Saturday, May 23, 2009

Honey: A Topical Treatment for Wounds

The Day After (India), May 2009

In recent years, there has been a resurgent interest in the use of honey in wound care. Honey, a plant nectar that is modified by the honey bee Apis mellifera, has been used as a treatment for wounds since antiquity, with records of its use dating back to the early Egyptians, Assyrians, Chinese, Greeks, and Romans.

There are several mechanisms through which honey is thought to act on and heal wounds.

· When it is applied directly on a wound surface or via a dressing, it can act as a sealant, keeping the wound moist and free from contamination.

· In addition, honey is comprised of glucose (35%), fructose (40%), sucrose (5%), and water (20%). This high sugar content plus vitamins, minerals, and amino acids) provides topical nutrition that is thought to promote healing and tissue growth.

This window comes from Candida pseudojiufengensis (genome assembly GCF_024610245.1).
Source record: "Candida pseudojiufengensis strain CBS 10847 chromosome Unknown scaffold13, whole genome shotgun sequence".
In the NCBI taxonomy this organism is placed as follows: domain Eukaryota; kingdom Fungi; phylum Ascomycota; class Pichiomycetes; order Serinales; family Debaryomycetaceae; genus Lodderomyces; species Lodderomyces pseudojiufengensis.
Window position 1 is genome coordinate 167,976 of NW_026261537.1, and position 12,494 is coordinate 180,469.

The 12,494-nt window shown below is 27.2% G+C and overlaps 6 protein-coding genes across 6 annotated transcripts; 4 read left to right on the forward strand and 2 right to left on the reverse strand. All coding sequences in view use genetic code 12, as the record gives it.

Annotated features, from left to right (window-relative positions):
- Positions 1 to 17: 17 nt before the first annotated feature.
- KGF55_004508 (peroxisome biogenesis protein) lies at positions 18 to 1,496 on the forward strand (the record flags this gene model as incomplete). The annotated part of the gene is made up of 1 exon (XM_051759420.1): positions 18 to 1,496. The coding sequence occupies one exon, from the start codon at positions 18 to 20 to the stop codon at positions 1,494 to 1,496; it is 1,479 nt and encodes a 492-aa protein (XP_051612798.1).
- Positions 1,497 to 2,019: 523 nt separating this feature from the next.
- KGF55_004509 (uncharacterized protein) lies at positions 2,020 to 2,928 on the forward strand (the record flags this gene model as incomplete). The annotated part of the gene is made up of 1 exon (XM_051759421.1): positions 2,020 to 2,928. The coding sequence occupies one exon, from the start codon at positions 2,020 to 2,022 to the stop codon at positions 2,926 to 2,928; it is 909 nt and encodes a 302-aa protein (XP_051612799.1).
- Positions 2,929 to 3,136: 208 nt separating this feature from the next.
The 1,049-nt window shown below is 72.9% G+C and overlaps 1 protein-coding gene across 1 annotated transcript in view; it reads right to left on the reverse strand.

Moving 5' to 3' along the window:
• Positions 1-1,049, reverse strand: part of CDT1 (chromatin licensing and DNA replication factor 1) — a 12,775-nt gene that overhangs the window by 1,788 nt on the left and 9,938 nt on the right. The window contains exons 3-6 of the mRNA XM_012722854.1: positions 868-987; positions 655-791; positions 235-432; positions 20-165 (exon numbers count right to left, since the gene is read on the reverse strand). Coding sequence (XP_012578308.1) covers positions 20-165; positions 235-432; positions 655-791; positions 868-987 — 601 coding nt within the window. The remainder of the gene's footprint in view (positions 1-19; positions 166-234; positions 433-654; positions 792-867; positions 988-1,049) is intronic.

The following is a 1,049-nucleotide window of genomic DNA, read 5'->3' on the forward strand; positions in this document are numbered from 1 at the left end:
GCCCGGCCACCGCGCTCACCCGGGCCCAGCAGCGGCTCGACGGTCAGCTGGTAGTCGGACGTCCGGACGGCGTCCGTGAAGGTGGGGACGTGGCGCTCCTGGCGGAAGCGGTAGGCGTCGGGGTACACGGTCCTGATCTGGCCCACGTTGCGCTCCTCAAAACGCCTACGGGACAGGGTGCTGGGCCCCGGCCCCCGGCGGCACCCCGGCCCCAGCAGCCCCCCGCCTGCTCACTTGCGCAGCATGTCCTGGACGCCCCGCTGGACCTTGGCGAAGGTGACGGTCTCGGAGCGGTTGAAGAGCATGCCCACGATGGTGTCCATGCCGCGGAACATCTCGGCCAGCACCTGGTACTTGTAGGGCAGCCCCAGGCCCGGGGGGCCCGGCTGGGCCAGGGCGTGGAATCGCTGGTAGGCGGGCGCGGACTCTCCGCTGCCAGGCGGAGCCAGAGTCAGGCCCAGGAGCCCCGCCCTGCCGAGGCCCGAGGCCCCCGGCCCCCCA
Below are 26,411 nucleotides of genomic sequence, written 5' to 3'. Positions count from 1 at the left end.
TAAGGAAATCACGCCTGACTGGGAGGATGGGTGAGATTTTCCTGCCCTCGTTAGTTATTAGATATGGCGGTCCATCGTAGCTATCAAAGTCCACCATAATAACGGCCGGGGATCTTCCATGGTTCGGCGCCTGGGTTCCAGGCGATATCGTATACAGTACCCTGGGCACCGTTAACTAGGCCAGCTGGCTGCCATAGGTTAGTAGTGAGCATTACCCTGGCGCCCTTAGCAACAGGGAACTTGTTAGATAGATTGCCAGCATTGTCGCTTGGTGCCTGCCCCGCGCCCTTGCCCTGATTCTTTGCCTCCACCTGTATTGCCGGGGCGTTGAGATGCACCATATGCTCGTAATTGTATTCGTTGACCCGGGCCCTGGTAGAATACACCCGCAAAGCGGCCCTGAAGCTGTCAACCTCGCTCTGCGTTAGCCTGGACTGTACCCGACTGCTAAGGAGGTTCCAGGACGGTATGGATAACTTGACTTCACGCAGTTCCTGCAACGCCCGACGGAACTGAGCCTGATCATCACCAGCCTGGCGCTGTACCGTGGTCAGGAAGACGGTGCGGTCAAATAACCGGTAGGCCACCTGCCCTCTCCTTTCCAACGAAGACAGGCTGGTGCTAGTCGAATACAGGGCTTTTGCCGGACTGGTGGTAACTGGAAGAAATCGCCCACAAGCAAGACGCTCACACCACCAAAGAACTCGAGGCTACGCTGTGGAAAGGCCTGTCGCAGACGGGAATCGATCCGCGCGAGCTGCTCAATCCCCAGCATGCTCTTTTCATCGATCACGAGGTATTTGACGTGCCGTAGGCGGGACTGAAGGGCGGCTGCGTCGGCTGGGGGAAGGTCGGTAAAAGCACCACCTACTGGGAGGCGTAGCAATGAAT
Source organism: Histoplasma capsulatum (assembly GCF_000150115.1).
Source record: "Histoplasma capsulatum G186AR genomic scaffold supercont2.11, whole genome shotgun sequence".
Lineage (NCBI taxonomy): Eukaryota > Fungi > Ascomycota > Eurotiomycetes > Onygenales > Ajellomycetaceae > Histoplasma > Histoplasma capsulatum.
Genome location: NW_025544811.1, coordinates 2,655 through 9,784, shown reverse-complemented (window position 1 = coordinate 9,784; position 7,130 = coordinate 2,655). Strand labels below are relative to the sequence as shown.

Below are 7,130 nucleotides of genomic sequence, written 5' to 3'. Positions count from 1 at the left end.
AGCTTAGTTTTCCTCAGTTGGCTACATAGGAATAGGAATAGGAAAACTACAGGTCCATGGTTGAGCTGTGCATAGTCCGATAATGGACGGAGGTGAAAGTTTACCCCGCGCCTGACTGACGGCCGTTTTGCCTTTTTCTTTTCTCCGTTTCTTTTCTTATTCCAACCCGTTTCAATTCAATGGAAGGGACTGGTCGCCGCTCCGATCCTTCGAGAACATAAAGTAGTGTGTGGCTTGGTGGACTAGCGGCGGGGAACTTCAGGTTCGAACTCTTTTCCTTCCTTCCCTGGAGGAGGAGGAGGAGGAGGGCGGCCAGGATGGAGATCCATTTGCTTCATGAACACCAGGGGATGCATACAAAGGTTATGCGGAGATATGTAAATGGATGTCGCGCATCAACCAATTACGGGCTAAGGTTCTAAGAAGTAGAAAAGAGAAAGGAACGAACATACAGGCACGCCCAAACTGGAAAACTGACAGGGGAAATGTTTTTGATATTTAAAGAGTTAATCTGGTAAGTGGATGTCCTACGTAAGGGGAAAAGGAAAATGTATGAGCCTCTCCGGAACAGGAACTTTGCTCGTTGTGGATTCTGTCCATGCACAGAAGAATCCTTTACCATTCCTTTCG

· Honey is also a hyperosmotic agent that draws fluid from the wound bed and underlying circulation, which kills bacteria that cannot thrive in such an environment.

· It is bactericidal in other ways as well. During the process of honey production, worker bees add the enzyme glucose oxidase to the nectar. When honey is applied to the wound, this enzyme comes into contact with oxygen in the air, which leads to the production of the bactericide hydrogen peroxide.

· Macroscopically, honey has also shown debriding action…

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